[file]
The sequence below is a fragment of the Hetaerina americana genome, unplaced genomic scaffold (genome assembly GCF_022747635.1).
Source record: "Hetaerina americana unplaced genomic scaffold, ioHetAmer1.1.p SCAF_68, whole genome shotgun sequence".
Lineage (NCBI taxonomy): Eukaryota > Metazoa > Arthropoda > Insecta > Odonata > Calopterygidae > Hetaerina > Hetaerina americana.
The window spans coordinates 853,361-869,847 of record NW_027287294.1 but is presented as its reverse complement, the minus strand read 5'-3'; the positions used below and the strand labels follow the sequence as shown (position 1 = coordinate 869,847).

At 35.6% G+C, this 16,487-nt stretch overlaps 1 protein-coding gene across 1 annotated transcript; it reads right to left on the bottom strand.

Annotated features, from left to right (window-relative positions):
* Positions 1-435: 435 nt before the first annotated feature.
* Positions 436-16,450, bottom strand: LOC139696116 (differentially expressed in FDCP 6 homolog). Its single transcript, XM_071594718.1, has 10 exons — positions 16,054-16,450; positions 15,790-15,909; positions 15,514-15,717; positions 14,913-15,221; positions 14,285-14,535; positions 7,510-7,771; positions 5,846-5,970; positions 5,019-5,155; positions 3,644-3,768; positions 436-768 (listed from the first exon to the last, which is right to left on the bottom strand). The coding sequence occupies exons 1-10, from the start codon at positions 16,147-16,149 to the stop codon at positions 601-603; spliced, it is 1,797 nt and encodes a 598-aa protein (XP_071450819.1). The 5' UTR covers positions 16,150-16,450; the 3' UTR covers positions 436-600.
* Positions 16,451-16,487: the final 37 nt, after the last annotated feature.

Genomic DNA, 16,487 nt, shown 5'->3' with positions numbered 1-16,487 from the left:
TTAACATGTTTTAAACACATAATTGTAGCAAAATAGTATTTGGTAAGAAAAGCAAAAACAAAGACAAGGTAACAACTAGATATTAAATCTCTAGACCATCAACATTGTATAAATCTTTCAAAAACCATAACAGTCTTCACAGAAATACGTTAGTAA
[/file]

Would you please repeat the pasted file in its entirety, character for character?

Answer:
The sequence below is a fragment of the Hetaerina americana genome, unplaced genomic scaffold (genome assembly GCF_022747635.1).
Source record: "Hetaerina americana unplaced genomic scaffold, ioHetAmer1.1.p SCAF_68, whole genome shotgun sequence".
Lineage (NCBI taxonomy): Eukaryota > Metazoa > Arthropoda > Insecta > Odonata > Calopterygidae > Hetaerina > Hetaerina americana.
The window spans coordinates 853,361-869,847 of record NW_027287294.1 but is presented as its reverse complement, the minus strand read 5'-3'; the positions used below and the strand labels follow the sequence as shown (position 1 = coordinate 869,847).

At 35.6% G+C, this 16,487-nt stretch overlaps 1 protein-coding gene across 1 annotated transcript; it reads right to left on the bottom strand.

Annotated features, from left to right (window-relative positions):
* Positions 1-435: 435 nt before the first annotated feature.
* Positions 436-16,450, bottom strand: LOC139696116 (differentially expressed in FDCP 6 homolog). Its single transcript, XM_071594718.1, has 10 exons — positions 16,054-16,450; positions 15,790-15,909; positions 15,514-15,717; positions 14,913-15,221; positions 14,285-14,535; positions 7,510-7,771; positions 5,846-5,970; positions 5,019-5,155; positions 3,644-3,768; positions 436-768 (listed from the first exon to the last, which is right to left on the bottom strand). The coding sequence occupies exons 1-10, from the start codon at positions 16,147-16,149 to the stop codon at positions 601-603; spliced, it is 1,797 nt and encodes a 598-aa protein (XP_071450819.1). The 5' UTR covers positions 16,150-16,450; the 3' UTR covers positions 436-600.
* Positions 16,451-16,487: the final 37 nt, after the last annotated feature.

Genomic DNA, 16,487 nt, shown 5'->3' with positions numbered 1-16,487 from the left:
TTAACATGTTTTAAACACATAATTGTAGCAAAATAGTATTTGGTAAGAAAAGCAAAAACAAAGACAAGGTAACAACTAGATATTAAATCTCTAGACCATCAACATTGTATAAATCTTTCAAAAACCATAACAGTCTTCACAGAAATACGTTAGTAA